Schools funding, or the lack of it, was identified as a liability for the Conservatives at the 2017 general election. A poll conducted by Survation found that 750,000 voters cited schools funding as the reason they switched parties, ahead of the economy and tuition fees, and equal to terrorism. Only the performance of the party leaders, Brexit and social care policy were more influential.
Schools funding still an issue?
No wonder Boris Johnson took swift action to give schools a real terms increase - £4.4 billion over three years - with minimum levels of per-pupil funding. The opposition parties are now under pressure to better that. Up until a few weeks ago Labour and the Liberal Democrats spoke of reversing the cuts and providing a real terms increase for schools. That’s already been achieved by Johnson. Schools are likely to gain a large slice of Labour’s proposed £150 billion Social Transformation (capital) Fund; going by their 2017 manifesto at least £20 billion. The Liberal Democrats say they would spend an extra £10 billion a year on schools and would recruit an extra 20,000 teachers, but we have no details on what this covers and by when it will be achieved. So we must await publication of the manifestos to fully assess the situation.
Ideological battle over schools standards
By providing the extra cash, Boris Johnson’s political aim was to take schools funding off the table or least neutralise the issue before he went before the country. But a series of announcements made by Labour at their party conference, in September, to abolish Ofsted, league tables and SATs and to attack independent schools by taking away their charitable status and their tax breaks - all measures also proposed by the Liberal Democrats, which we can expect in feature their manifestos - has put schools on the election agenda by Johnson himself. In his conference speech in October Johnson highlighted the abolition of Ofsted as an example of Labour being weak on education standards and he did so again in front of No.10 in launching his election campaign.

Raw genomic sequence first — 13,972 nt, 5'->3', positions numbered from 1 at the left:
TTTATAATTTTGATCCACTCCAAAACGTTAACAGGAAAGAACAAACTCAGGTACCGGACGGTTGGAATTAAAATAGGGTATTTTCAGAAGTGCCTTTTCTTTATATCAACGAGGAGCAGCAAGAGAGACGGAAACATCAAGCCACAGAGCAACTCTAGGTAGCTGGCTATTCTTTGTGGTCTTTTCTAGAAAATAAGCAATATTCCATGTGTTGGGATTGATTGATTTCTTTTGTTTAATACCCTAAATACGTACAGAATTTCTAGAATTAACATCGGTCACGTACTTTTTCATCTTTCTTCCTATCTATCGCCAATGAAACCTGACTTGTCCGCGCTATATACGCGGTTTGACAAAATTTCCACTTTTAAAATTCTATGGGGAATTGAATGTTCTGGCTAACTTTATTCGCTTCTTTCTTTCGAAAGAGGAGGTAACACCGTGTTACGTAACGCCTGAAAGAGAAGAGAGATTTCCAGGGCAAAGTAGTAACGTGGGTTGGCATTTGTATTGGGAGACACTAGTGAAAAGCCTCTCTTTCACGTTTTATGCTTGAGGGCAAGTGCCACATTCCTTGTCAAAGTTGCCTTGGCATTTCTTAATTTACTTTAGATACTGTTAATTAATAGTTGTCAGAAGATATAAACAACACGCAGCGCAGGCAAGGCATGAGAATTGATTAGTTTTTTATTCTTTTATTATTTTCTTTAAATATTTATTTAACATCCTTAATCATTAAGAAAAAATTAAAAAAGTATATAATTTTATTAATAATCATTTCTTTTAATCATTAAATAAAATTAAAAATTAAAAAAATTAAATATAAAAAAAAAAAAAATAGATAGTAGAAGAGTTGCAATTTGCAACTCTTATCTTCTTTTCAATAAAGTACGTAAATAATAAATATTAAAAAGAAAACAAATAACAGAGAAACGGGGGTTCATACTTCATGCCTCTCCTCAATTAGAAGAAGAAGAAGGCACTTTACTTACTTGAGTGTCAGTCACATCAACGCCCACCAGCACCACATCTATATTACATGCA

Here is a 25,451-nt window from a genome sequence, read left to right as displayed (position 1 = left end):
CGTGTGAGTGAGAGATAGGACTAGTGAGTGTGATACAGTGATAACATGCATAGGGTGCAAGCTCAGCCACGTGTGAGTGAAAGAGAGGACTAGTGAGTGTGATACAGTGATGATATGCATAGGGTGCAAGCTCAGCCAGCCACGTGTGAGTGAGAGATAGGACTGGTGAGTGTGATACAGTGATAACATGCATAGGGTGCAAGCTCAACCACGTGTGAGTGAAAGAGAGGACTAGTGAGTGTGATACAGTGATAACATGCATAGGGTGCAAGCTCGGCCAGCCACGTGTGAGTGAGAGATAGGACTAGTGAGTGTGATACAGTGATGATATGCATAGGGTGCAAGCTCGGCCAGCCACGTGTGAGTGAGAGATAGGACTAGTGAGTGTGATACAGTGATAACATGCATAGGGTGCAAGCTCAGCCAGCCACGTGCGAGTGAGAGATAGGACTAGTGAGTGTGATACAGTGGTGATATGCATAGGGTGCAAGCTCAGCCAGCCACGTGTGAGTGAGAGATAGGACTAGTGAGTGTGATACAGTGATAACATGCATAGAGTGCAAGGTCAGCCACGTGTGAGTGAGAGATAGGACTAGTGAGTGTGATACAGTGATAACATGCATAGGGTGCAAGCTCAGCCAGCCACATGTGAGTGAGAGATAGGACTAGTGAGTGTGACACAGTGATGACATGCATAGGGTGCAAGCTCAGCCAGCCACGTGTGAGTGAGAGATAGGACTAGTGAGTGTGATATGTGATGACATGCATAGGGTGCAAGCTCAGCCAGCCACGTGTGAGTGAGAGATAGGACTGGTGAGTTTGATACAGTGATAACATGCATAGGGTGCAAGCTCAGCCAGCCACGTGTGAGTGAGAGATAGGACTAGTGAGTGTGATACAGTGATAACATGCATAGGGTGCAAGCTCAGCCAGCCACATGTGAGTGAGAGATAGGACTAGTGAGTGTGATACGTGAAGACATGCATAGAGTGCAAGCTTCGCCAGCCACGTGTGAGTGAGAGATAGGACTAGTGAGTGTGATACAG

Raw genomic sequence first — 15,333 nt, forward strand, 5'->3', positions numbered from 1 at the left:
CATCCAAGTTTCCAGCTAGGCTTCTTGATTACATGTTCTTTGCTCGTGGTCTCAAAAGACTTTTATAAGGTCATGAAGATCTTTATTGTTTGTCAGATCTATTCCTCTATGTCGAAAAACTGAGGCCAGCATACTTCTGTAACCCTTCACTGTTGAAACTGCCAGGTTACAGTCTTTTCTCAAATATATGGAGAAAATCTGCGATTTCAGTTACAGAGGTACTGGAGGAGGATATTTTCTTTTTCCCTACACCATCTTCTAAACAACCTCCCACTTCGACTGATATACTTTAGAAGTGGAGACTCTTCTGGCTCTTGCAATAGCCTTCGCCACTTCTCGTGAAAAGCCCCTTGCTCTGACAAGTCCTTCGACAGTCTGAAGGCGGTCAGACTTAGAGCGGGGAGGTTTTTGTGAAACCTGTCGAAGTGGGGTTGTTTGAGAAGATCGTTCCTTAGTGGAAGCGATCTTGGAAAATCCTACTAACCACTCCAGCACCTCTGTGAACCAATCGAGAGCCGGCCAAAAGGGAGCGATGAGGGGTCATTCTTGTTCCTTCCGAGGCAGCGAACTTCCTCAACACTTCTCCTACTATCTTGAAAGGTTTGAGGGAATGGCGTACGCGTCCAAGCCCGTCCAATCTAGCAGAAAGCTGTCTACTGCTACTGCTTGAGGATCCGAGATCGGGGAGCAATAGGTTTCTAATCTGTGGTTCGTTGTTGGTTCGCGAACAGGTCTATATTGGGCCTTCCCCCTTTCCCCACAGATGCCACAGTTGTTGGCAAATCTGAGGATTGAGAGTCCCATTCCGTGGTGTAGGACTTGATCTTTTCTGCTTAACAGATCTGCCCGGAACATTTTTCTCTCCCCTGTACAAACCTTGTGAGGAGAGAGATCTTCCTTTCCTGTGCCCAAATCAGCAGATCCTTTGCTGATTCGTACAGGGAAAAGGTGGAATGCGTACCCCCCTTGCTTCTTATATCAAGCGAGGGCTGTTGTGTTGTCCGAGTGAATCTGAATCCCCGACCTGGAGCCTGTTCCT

There is logical behind the criticisms of those policies for instance shadow education secretary Angela Rayner maintains that Ofsted is not only failing to give parents an accurate account of schools standards, but is also fuelling a crisis in teacher recruitment. Layla Moran, the Lib Dems’ education spokesperson, has spoken about the over-emphasis on ‘high-stakes’ testing which means that other elements of child development continue to be overlooked.
Much of that critique has come from the teaching profession and from the National Education Union, but commentators (see for example from TES) have suggested that Labour may have misjudged the strength of the Ofsted brand, and how popular league tables and testing are with parents. They go as far as suggesting that, by insisting that Ofsted itself must go, Labour has ensured that Johnson’s line of attack on standards will play just as well with parents of school-age kids as the funding cuts did in 2017.
Labour and the Liberal Democrats also want the halt further academies and free schools, and put them under local authority oversight, with powers over admissions and places planning returned to councils.
We can expect that the Conservative manifesto to double-down on the Michael Give reforms on academies and free schools and well as parental choice and accountability. What is not so clear is whether these will be significantly extended. There has been speculation free schools will be back centre stage, the assisted places scheme brought back, a big push for selection through specialist maths sixth form schools and building more new, and not just expanding existing, Grammar schools.
Further education overshadowing higher education?
At recent elections university tuition fees has been at the fore; here again there is a similar ideological divide given that Labour wants to scrap them. However there is a sense that the political focus has shifted away from higher to further education and to those young people who don’t go to university, as well as addressing the very real need for life-long learning to address structural skills deficits, which is holding back productivity, wages and living standards.
Here we already have manifesto proposals from the Liberal Democrats for all adults to be provided with a £10,000 skills wallet and from Labour on free further and higher education and life-long learning from levels 3 to 6 with maintenance grants reintroduced for those on low incomes. Both parties are also likely to pledge at the very least that 16-19 education funding levels are brought into line with those for secondary education.